ANOTHER DAY IN THE COUNTRY: A committee of cousins
© Another Day in the Country
The other night at supper, Jess asked, “Do you know what a group of vultures is called?” I didn’t!
How does the subject of vultures come up in an ordinary conversation? “Could it be a flock?” I wondered — since a group of chickens is a flock and sometimes a group of birds could be called a flock; but that wasn’t the answer.
“No, it’s a different word,” Jess said, “something unusual!” so she “Googled it” and discovered “It’s a committee! I knew it was something you wouldn’t expect.”
Speaking of the unexpected, we suddenly had a committee of cousin’s and their kids converging in the greater Ramona area, this past weekend. I think it would be fair to call them a committee because they had big plans for their time together.
The younger set, coming from far-flung corners of Colorado and Missouri, were all meeting the cousins from Ramona at an entertainment spot where you can jump on all kinds of trampolines. The teenagers were all excited to be going and the grandmothers were excitable wondering if they’d all make it to the same address, at the same time, in the big metropolis of Salina.
Meanwhile, the “original” cousins migrated from one house to another, playing card games and catching up on the latest family news.
Jess always likes something “meaningful” to happen at our family gatherings. “I’ve never been one to like folk to just bop in, eat a chicken leg, and leave,” she said. So, as we sat around the table she popped the question to our cousins, “What one word would you say describes you?”
It was quiet for a bit and then Cousin Vicki said, “Well, I think it would be a people-pleaser.”
We all looked at her and nodded because we’ve known Vick for a long time and we knew to what great lengths she went to keep folks happy.
Next came Cousin Keith. All eyes were on him. “Dependable,” he said. Once again, heads nodded in affirmation.
Cousin Becky came from Wichita, on the spur of the moment, to join the fun. Her answer was that she was always “Prepared.” We all smiled remembering her coming to family reunion when her boys were little. She always had an ice chest full of drinks and snacks! Just like her father before her, she never set out for Ramona without tools in the trunk, a “pee-can,” as well as Windex and a rag for washing the windshield.
We all agreed with Cousin Gary that his one word description would be “Get-r-done!” and that the word for Cousin Carol was “Advocate.” If you’ve ever waited in line too long, been ignored by a waitress, or sat for hours at a doctor’s office, Carol is the one you want with you. Cousin Jessica said that her word was, “Responsible,” and Cousin Pat said, “It’s Creative.”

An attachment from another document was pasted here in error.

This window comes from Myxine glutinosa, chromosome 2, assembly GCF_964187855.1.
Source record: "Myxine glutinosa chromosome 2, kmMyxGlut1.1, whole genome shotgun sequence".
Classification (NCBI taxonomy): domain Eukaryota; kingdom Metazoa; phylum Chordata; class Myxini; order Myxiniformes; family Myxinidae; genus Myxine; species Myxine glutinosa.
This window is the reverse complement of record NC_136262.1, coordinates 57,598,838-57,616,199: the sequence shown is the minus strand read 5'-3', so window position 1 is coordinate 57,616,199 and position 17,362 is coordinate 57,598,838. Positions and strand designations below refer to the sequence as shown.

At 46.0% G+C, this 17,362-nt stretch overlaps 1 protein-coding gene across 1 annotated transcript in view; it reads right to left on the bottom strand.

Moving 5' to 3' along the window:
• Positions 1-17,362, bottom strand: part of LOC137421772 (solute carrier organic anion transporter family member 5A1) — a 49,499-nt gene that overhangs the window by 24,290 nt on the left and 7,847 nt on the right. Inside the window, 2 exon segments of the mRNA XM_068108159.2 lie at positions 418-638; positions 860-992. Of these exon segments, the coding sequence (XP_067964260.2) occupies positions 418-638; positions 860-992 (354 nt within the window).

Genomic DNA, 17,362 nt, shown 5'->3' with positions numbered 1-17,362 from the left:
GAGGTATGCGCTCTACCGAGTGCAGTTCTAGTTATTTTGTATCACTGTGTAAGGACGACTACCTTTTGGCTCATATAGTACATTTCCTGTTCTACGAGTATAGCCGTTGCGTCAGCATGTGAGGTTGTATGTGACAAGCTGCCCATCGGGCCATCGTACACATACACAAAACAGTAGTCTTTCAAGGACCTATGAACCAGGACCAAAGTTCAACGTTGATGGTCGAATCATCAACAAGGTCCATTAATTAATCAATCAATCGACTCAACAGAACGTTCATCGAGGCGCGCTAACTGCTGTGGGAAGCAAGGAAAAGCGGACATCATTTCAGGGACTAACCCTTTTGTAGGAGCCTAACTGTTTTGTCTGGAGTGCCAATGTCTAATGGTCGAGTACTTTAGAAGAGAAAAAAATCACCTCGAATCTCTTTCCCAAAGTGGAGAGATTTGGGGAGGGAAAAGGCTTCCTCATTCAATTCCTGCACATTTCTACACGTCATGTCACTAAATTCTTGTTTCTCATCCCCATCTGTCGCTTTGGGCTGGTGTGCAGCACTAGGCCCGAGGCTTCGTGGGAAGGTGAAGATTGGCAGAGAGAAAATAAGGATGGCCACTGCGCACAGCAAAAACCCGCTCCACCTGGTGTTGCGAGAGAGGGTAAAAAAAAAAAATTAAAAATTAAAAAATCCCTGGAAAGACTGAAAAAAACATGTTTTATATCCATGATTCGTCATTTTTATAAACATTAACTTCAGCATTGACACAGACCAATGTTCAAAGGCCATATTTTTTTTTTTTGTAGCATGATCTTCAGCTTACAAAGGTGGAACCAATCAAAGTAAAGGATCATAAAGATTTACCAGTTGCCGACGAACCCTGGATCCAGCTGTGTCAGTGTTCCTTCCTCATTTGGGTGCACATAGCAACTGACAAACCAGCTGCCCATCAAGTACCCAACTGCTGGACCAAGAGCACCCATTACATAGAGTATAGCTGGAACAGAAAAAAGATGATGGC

Later that evening, the generations gathered at Kristina and LeeRoy’s place. Three generations of Schubert kin, with memories of four and five generations of loved ones long gone but somehow still present in the mix.
Suddenly I realized that my “one word” description was shifting. My word would now be “oldest” of all the cousins, kids, and kid’s kids. “How could this be?” I remember so well when I was running with cousins through the Ramona Park, in and out Grandma’s back door, and up and down the attic stairs. And then, suddenly, it was my little girls running through the house with their cousins. And now all these cousins’ kids have children of their own tearing through the yard and yelling with delight.
There were 20-some of us gathered, ranging in age from 2 to 82. While all of us were talking at once, the youngest stood on a chair in a corner looking at her reflection in the window as she sang the “ABC Song” and stomped her foot to keep time. She was right on key but unaware that everyone had stopped to listen, “Q, R, S, T, U, Vvvv, W, X, Y and Zeeee,” and everyone started clapping. Madilyn was so surprised! She turned in shock at the noise, covered her face with her hands and then dove head first into her Mama’s lap, embarrassed but still a little pleased at her own performance.
Looking around the room, as the chatter resumed, I thought, “This is my family! And I’m so lucky to be part of the mix!” I don’t even mind if I’m the oldest so long as the 16-year-old still hugs me “hello,” the 29-year-old needs help with a project, and the 6-year-old wants me to play in his band. What more could you want on another day in the country?
Last modified Oct. 17, 2019